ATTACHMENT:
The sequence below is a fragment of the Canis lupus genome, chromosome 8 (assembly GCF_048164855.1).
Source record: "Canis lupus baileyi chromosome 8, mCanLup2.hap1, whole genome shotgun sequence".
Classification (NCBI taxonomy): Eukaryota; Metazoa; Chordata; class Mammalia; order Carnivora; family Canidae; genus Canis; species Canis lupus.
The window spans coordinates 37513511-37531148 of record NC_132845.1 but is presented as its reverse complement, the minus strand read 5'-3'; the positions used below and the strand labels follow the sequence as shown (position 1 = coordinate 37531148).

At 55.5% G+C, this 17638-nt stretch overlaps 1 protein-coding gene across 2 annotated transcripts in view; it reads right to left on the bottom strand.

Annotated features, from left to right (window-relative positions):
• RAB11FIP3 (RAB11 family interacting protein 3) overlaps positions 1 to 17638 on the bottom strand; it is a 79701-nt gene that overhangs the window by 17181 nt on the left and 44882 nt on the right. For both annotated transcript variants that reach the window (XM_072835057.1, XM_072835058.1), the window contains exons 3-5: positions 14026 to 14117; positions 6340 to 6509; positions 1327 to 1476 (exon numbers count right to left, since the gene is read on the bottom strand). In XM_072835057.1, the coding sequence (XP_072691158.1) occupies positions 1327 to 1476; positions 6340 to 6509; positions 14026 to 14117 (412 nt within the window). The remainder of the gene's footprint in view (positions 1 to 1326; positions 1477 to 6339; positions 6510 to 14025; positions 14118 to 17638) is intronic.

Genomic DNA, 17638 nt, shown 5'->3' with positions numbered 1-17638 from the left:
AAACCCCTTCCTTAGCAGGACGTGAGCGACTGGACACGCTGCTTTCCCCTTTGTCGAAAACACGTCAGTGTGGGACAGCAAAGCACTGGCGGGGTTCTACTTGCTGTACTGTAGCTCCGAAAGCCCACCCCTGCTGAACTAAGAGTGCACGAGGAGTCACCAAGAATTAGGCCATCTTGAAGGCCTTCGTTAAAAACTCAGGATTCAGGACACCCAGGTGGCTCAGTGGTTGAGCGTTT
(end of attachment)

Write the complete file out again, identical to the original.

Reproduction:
The sequence below is a fragment of the Canis lupus genome, chromosome 8 (assembly GCF_048164855.1).
Source record: "Canis lupus baileyi chromosome 8, mCanLup2.hap1, whole genome shotgun sequence".
Classification (NCBI taxonomy): Eukaryota; Metazoa; Chordata; class Mammalia; order Carnivora; family Canidae; genus Canis; species Canis lupus.
The window spans coordinates 37513511-37531148 of record NC_132845.1 but is presented as its reverse complement, the minus strand read 5'-3'; the positions used below and the strand labels follow the sequence as shown (position 1 = coordinate 37531148).

At 55.5% G+C, this 17638-nt stretch overlaps 1 protein-coding gene across 2 annotated transcripts in view; it reads right to left on the bottom strand.

Annotated features, from left to right (window-relative positions):
• RAB11FIP3 (RAB11 family interacting protein 3) overlaps positions 1 to 17638 on the bottom strand; it is a 79701-nt gene that overhangs the window by 17181 nt on the left and 44882 nt on the right. For both annotated transcript variants that reach the window (XM_072835057.1, XM_072835058.1), the window contains exons 3-5: positions 14026 to 14117; positions 6340 to 6509; positions 1327 to 1476 (exon numbers count right to left, since the gene is read on the bottom strand). In XM_072835057.1, the coding sequence (XP_072691158.1) occupies positions 1327 to 1476; positions 6340 to 6509; positions 14026 to 14117 (412 nt within the window). The remainder of the gene's footprint in view (positions 1 to 1326; positions 1477 to 6339; positions 6510 to 14025; positions 14118 to 17638) is intronic.

Genomic DNA, 17638 nt, shown 5'->3' with positions numbered 1-17638 from the left:
AAACCCCTTCCTTAGCAGGACGTGAGCGACTGGACACGCTGCTTTCCCCTTTGTCGAAAACACGTCAGTGTGGGACAGCAAAGCACTGGCGGGGTTCTACTTGCTGTACTGTAGCTCCGAAAGCCCACCCCTGCTGAACTAAGAGTGCACGAGGAGTCACCAAGAATTAGGCCATCTTGAAGGCCTTCGTTAAAAACTCAGGATTCAGGACACCCAGGTGGCTCAGTGGTTGAGCGTTT